Congresswoman and actress address health disparities among minorities
The First Ladies Health Initiative held its 5th Annual Los Angeles and Orange County First Ladies Health Luncheon symposium at the Beverly Wilshire Hotel on November 21.
The forum was designed to bring social and health awareness to minority residents of Southern California and abroad. The fine dining, upscale event was sponsored by Walgreens and featured several distinguished guests and keynote speakers.
Both U.S. Congresswoman Maxine Waters and actress Loretta Devine delivered keynote addresses, while a panel of minority health experts, advocates and survivors alike, took the stage to discuss topics ranging from HIV/AIDS in African American communities to the benefits of pre-screening and testing to prevent disease.
Waters, who was pinned as an honorary First Lady, opened the program and shared stark statistics on chronic illnesses afflicting minority communities.
“According to the CDC (Center for Disease Control), Africans Americans are the racial group most affected by HIV. New HIV infections in African Americans are 8 times that of whites based on population size,” Waters said.
She continued to roll out the findings by stating, “In 2010, African American women accounted for 29% of the estimated new HIV infections among all adult and adolescent African Americans and Latinos account for 21% of new HIV infections, although only 16% of the population is Latino.”
One of Waters most profound accomplishments in the area of HIV/AIDS prevention includes her acquisition of additional funding for the Minority AIDS Initiative, which “provides grants to community based organizations for HIV/AIDS women and prevention programs serving African American, Hispanic, Asian American and Native American communities.”
Waters also said that the initiative, which she spearheaded in 1998, “enables healthcare providers serving minority communities to expand their capacity to deliver culturally and linguistically appropriate care and services.” Since 1999, funding for the Minority AIDS Initiative has increased from an initial $156 million to more than $400 million today.
Maxine Waters cited other chronic diseases in minority communities such as cancer, diabetes, hypertension, and Alzheimer’s disease. According to the American Cancer Society, African Americans represent the largest rate of racial and ethnic groups combined who suffer from major types of cancer.
Waters closed by thanking the first ladies for their work in increasing the number of screenings from 20,000 to over 100,000 in the last several years. “You’re using your voices to help changes lives in church and beyond the church walls,” she said.
Panelist Sara Soulati, CEO of Global Cardio Care, explained about Enhanced External Counterpulsation (EECP), a modern therapy practice designed for patients suffering from cardiovascular disease.
Coupled with a plant-based dietary plan, Soulati said, “It doesn’t matter where you’re from, it’s about what you’ve been doing every day. And in order to really fix the problem, you’ve got to find out what you’re doing that’s causing the problem.”
Panelist Bridget Gordon, whose ex-husband transmitted the HIV/AIDS virus to her via his extramarital relationships, spoke to the audience about her journey through life after the diagnosis and how she’s worked to overcome he stigma associated with the virus.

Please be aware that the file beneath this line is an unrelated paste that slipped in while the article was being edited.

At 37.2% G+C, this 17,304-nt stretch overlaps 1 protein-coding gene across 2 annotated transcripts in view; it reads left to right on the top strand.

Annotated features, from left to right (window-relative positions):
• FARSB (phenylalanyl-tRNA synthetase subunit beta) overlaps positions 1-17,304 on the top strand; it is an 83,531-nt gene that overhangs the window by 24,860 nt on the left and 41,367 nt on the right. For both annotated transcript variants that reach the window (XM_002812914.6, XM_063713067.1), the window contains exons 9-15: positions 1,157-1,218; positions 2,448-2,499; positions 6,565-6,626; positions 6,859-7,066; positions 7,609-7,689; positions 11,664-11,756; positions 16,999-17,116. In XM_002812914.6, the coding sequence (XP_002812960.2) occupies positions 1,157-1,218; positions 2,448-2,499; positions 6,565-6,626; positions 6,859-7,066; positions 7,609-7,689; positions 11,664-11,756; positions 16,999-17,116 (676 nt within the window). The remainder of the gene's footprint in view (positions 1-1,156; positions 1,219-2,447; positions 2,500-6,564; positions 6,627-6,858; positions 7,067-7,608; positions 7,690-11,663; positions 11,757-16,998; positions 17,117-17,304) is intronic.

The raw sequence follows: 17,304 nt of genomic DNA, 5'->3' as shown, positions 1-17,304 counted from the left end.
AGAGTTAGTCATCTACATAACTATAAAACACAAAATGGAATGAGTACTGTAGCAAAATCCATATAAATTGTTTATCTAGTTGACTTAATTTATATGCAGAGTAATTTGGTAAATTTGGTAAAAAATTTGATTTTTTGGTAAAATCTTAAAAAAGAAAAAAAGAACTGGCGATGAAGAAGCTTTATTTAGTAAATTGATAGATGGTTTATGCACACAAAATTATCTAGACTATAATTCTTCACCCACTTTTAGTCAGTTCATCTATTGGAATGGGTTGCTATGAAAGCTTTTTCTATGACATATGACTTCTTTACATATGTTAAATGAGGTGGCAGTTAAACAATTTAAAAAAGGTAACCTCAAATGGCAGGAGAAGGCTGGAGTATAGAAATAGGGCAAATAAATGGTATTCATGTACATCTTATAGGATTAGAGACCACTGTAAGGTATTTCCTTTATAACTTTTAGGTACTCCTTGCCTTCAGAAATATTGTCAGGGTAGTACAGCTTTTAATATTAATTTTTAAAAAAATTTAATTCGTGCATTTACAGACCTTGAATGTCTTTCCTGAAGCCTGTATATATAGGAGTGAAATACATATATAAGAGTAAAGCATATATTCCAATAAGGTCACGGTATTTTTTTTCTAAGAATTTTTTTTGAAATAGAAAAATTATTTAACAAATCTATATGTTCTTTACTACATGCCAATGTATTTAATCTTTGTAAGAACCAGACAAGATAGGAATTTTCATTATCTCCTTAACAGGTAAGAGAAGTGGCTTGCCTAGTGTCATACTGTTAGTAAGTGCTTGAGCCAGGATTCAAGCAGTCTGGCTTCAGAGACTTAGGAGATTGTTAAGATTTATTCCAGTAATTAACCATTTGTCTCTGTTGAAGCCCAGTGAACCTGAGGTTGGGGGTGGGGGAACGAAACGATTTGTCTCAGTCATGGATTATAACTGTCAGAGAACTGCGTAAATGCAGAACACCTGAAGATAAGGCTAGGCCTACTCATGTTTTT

She established the Bridget B Foundation, which offers resources and encouragement to individuals who have been given the virus while in a trusted relationship. As a testament to triumph, Gordon shared how she’s coped after spending most of her post-diagnosis life in isolation.
“People ask me why I have six dogs, it’s because my dogs don’t judge me,” Gordon said.
“If you are HIV, speak up. As hard as it is to deal with the judgment, and the stigma and the discrimination, if we don’t speak out about it, if we don’t say something, it will continue the way it is, and more women are going to die,” she declared.
In the years since Gordon’s diagnosis, she won a multi-million dollar Supreme Court settlement, remarried, and gave birth to a beautiful daughter who remains HIV negative.
In a comical and lighthearted manner, Loretta Devine closed out the luncheon and spoke of her personal journey with diabetes and the commonality many African Americans have in being slow to take preventative action.
“Diabetes is the invisible disease, you don’t even feel it. You don’t even know you have it,” said Devine. “We have a long history of not trusting no doctors, [it’s almost like] you have to be real, real, real sick.”
As a remedy, Devine summoned the first ladies to speak with their church members to explain the importance of getting checked.
“Everybody ought to have a chance to live, and to live well. People are afraid, and they don’t know when someone is speaking in their best interest,” she insisted.
In Devine’s rendition of “Amazing Grace,” she offered solace to those in attendance who were either fighting for resolve or suffering from the various illnesses that continue to oppress minority communities.
The First Ladies Health Initiative is spearheaded by Executive Director Tracey Alston, who has guided first ladies across the county in tackling health disparities plaguing minorities in America.
John Gremer, Walgreens director of community affairs, acknowledged our individual capacities to make a difference by noting, “We can all be great because we can all serve.”